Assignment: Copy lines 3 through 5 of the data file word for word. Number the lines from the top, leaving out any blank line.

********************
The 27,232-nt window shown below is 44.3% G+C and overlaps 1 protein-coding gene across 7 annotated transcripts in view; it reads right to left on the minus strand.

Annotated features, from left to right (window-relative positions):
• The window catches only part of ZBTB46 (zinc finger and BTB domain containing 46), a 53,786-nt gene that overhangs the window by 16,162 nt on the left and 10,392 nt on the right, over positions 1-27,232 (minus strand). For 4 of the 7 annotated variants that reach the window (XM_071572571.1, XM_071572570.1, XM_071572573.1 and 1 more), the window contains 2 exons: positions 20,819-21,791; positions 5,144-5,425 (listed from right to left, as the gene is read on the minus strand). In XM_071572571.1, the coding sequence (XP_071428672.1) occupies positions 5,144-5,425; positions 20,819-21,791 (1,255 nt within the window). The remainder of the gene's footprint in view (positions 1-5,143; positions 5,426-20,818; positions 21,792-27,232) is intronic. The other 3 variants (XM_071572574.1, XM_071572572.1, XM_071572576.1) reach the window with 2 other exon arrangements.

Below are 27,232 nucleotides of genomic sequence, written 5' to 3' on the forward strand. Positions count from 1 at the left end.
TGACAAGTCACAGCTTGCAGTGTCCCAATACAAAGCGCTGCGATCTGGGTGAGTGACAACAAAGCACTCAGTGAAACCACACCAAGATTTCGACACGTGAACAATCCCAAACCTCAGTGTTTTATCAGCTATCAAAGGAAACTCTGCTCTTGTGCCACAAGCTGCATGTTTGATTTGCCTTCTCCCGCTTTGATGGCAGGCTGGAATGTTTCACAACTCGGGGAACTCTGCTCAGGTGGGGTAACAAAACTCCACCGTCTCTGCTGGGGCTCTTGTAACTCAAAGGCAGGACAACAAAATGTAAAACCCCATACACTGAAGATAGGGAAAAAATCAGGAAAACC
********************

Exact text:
• The window catches only part of ZBTB46 (zinc finger and BTB domain containing 46), a 53,786-nt gene that overhangs the window by 16,162 nt on the left and 10,392 nt on the right, over positions 1-27,232 (minus strand). For 4 of the 7 annotated variants that reach the window (XM_071572571.1, XM_071572570.1, XM_071572573.1 and 1 more), the window contains 2 exons: positions 20,819-21,791; positions 5,144-5,425 (listed from right to left, as the gene is read on the minus strand). In XM_071572571.1, the coding sequence (XP_071428672.1) occupies positions 5,144-5,425; positions 20,819-21,791 (1,255 nt within the window). The remainder of the gene's footprint in view (positions 1-5,143; positions 5,426-20,818; positions 21,792-27,232) is intronic. The other 3 variants (XM_071572574.1, XM_071572572.1, XM_071572576.1) reach the window with 2 other exon arrangements.

Below are 27,232 nucleotides of genomic sequence, written 5' to 3' on the forward strand. Positions count from 1 at the left end.
TGACAAGTCACAGCTTGCAGTGTCCCAATACAAAGCGCTGCGATCTGGGTGAGTGACAACAAAGCACTCAGTGAAACCACACCAAGATTTCGACACGTGAACAATCCCAAACCTCAGTGTTTTATCAGCTATCAAAGGAAACTCTGCTCTTGTGCCACAAGCTGCATGTTTGATTTGCCTTCTCCCGCTTTGATGGCAGGCTGGAATGTTTCACAACTCGGGGAACTCTGCTCAGGTGGGGTAACAAAACTCCACCGTCTCTGCTGGGGCTCTTGTAACTCAAAGGCAGGACAACAAAATGTAAAACCCCATACACTGAAGATAGGGAAAAAATCAGGAAAACC